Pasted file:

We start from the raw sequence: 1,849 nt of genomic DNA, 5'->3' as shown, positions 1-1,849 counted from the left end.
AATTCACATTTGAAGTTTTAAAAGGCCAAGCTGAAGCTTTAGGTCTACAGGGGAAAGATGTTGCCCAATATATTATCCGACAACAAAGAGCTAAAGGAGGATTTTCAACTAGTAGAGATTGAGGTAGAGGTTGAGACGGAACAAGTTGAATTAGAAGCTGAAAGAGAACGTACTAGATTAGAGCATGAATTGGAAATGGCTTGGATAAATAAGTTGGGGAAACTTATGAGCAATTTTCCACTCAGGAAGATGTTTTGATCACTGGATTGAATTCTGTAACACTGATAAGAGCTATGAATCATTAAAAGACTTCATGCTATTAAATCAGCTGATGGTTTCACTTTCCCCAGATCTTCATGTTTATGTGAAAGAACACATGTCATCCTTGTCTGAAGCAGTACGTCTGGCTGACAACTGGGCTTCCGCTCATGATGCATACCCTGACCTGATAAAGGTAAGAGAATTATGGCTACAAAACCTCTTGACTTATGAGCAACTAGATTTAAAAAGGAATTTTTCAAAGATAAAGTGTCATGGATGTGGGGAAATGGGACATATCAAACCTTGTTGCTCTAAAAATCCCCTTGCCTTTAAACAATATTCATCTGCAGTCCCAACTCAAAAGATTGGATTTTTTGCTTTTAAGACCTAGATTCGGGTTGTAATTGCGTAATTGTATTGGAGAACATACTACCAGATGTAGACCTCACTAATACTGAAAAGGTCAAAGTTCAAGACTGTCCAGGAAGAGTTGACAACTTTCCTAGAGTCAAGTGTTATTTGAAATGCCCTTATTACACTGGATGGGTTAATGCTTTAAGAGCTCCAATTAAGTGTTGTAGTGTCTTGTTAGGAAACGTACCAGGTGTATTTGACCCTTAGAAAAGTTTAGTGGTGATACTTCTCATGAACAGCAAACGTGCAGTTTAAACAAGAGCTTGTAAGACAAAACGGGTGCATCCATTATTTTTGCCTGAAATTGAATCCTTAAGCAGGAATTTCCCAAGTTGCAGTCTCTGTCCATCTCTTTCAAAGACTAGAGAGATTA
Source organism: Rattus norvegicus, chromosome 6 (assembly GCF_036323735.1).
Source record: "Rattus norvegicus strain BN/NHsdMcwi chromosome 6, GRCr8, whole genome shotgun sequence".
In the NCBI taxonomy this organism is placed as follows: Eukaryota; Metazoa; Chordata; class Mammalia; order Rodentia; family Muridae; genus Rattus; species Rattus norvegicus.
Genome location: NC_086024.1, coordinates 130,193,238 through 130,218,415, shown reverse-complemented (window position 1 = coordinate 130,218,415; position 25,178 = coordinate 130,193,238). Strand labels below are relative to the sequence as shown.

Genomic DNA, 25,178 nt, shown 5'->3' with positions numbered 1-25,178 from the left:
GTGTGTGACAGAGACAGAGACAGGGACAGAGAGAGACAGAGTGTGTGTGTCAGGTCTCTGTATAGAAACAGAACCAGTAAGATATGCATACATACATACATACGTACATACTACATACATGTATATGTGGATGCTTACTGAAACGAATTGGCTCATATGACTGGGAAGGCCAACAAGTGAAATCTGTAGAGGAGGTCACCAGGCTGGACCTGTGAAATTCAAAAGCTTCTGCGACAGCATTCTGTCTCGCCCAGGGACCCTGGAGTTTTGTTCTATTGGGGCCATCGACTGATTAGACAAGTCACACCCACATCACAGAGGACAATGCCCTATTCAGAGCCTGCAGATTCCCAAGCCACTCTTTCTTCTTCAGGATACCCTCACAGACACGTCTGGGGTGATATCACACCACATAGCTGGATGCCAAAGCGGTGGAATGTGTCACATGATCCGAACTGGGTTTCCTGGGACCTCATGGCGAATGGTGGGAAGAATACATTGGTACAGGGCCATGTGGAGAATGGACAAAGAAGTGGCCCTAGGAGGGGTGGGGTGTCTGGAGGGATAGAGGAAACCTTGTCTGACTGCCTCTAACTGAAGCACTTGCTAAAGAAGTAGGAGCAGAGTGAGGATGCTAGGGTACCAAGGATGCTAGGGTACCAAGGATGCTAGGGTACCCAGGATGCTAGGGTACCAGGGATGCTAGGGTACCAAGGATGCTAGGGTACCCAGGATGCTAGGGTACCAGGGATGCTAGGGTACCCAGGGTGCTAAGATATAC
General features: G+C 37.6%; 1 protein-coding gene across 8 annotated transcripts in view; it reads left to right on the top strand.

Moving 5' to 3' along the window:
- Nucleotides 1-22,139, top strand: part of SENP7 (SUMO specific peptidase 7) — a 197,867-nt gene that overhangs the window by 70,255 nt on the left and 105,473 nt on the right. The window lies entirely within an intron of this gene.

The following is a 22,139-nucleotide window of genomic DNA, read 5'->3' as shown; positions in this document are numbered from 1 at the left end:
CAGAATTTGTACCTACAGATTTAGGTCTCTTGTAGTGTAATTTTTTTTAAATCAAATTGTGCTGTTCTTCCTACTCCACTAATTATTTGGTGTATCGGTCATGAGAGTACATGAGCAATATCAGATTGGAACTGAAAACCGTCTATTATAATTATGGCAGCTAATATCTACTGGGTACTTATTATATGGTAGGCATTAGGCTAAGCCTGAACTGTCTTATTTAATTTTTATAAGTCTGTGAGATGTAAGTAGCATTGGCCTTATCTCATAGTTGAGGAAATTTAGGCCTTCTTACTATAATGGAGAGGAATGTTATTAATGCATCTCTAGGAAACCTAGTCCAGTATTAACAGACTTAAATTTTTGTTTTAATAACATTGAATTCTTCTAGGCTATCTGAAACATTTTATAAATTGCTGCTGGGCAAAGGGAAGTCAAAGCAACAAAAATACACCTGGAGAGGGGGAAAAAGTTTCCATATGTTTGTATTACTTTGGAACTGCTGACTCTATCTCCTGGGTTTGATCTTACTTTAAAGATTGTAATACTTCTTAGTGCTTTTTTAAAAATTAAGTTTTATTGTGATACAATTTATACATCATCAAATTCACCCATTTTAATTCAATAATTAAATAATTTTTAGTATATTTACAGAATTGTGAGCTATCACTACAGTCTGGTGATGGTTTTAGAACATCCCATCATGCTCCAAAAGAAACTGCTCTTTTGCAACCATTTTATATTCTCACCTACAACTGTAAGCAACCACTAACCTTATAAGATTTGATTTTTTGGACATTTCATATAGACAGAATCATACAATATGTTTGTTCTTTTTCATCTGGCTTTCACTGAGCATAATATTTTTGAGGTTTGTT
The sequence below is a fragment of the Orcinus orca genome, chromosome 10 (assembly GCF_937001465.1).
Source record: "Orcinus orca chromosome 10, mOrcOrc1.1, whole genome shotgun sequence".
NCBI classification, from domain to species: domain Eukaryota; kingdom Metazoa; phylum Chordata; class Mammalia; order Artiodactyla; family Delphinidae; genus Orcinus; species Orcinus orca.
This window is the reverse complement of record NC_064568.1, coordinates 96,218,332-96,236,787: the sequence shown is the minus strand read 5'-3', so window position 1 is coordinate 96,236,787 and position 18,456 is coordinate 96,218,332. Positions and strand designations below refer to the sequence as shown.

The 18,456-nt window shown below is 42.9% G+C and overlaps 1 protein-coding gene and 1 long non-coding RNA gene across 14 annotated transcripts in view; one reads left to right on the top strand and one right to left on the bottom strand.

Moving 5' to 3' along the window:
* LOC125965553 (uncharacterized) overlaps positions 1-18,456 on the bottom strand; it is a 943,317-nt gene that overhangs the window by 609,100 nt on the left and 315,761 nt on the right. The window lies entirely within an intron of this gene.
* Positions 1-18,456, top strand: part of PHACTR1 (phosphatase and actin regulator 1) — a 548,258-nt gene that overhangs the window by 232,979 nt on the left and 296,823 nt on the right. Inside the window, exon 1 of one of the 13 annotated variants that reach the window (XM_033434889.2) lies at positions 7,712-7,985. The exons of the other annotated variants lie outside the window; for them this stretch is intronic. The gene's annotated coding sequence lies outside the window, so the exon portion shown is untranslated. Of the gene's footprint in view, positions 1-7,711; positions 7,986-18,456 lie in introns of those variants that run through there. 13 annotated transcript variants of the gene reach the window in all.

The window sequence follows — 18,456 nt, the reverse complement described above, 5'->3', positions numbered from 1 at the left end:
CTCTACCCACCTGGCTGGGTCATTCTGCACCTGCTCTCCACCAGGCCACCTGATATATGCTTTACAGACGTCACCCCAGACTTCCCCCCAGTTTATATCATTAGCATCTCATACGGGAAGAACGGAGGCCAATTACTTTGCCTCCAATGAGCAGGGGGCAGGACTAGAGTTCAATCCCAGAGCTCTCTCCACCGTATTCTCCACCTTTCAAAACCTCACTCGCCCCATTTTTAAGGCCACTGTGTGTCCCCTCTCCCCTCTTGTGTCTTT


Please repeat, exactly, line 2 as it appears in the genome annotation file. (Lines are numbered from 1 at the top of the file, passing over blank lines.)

AATTCACATTTGAAGTTTTAAAAGGCCAAGCTGAAGCTTTAGGTCTACAGGGGAAAGATGTTGCCCAATATATTATCCGACAACAAAGAGCTAAAGGAGGATTTTCAACTAGTAGAGATTGAGGTAGAGGTTGAGACGGAACAAGTTGAATTAGAAGCTGAAAGAGAACGTACTAGATTAGAGCATGAATTGGAAATGGCTTGGATAAATAAGTTGGGGAAACTTATGAGCAATTTTCCACTCAGGAAGATGTTTTGATCACTGGATTGAATTCTGTAACACTGATAAGAGCTATGAATCATTAAAAGACTTCATGCTATTAAATCAGCTGATGGTTTCACTTTCCCCAGATCTTCATGTTTATGTGAAAGAACACATGTCATCCTTGTCTGAAGCAGTACGTCTGGCTGACAACTGGGCTTCCGCTCATGATGCATACCCTGACCTGATAAAGGTAAGAGAATTATGGCTACAAAACCTCTTGACTTATGAGCAACTAGATTTAAAAAGGAATTTTTCAAAGATAAAGTGTCATGGATGTGGGGAAATGGGACATATCAAACCTTGTTGCTCTAAAAATCCCCTTGCCTTTAAACAATATTCATCTGCAGTCCCAACTCAAAAGATTGGATTTTTTGCTTTTAAGACCTAGATTCGGGTTGTAATTGCGTAATTGTATTGGAGAACATACTACCAGATGTAGACCTCACTAATACTGAAAAGGTCAAAGTTCAAGACTGTCCAGGAAGAGTTGACAACTTTCCTAGAGTCAAGTGTTATTTGAAATGCCCTTATTACACTGGATGGGTTAATGCTTTAAGAGCTCCAATTAAGTGTTGTAGTGTCTTGTTAGGAAACGTACCAGGTGTATTTGACCCTTAGAAAAGTTTAGTGGTGATACTTCTCATGAACAGCAAACGTGCAGTTTAAACAAGAGCTTGTAAGACAAAACGGGTGCATCCATTATTTTTGCCTGAAATTGAATCCTTAAGCAGGAATTTCCCAAGTTGCAGTCTCTGTCCATCTCTTTCAAAGACTAGAGAGATTA